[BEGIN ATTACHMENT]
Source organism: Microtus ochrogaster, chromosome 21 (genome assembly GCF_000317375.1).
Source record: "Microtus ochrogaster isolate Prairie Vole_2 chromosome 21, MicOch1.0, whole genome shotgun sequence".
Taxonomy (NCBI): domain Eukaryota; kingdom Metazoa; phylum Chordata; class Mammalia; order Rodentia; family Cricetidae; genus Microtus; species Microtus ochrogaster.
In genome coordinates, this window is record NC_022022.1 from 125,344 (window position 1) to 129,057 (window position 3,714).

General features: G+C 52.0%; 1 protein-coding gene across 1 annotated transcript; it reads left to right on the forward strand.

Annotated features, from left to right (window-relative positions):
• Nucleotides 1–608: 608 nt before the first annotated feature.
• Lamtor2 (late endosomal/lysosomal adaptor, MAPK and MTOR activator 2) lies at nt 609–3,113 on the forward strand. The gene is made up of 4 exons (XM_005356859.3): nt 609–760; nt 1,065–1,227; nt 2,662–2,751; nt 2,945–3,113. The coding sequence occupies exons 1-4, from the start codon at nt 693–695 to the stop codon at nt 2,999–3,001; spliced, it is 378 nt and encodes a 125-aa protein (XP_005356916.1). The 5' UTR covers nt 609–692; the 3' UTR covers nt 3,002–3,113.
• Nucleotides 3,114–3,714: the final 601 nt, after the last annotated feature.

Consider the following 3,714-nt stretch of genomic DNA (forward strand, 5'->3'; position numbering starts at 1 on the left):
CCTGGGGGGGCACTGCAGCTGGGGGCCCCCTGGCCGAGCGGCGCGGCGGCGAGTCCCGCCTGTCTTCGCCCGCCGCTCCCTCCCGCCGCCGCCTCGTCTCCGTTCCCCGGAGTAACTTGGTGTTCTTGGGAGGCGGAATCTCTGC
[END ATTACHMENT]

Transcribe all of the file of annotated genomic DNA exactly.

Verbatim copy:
Source organism: Microtus ochrogaster, chromosome 21 (genome assembly GCF_000317375.1).
Source record: "Microtus ochrogaster isolate Prairie Vole_2 chromosome 21, MicOch1.0, whole genome shotgun sequence".
Taxonomy (NCBI): domain Eukaryota; kingdom Metazoa; phylum Chordata; class Mammalia; order Rodentia; family Cricetidae; genus Microtus; species Microtus ochrogaster.
In genome coordinates, this window is record NC_022022.1 from 125,344 (window position 1) to 129,057 (window position 3,714).

General features: G+C 52.0%; 1 protein-coding gene across 1 annotated transcript; it reads left to right on the forward strand.

Annotated features, from left to right (window-relative positions):
• Nucleotides 1–608: 608 nt before the first annotated feature.
• Lamtor2 (late endosomal/lysosomal adaptor, MAPK and MTOR activator 2) lies at nt 609–3,113 on the forward strand. The gene is made up of 4 exons (XM_005356859.3): nt 609–760; nt 1,065–1,227; nt 2,662–2,751; nt 2,945–3,113. The coding sequence occupies exons 1-4, from the start codon at nt 693–695 to the stop codon at nt 2,999–3,001; spliced, it is 378 nt and encodes a 125-aa protein (XP_005356916.1). The 5' UTR covers nt 609–692; the 3' UTR covers nt 3,002–3,113.
• Nucleotides 3,114–3,714: the final 601 nt, after the last annotated feature.

Consider the following 3,714-nt stretch of genomic DNA (forward strand, 5'->3'; position numbering starts at 1 on the left):
CCTGGGGGGGCACTGCAGCTGGGGGCCCCCTGGCCGAGCGGCGCGGCGGCGAGTCCCGCCTGTCTTCGCCCGCCGCTCCCTCCCGCCGCCGCCTCGTCTCCGTTCCCCGGAGTAACTTGGTGTTCTTGGGAGGCGGAATCTCTGC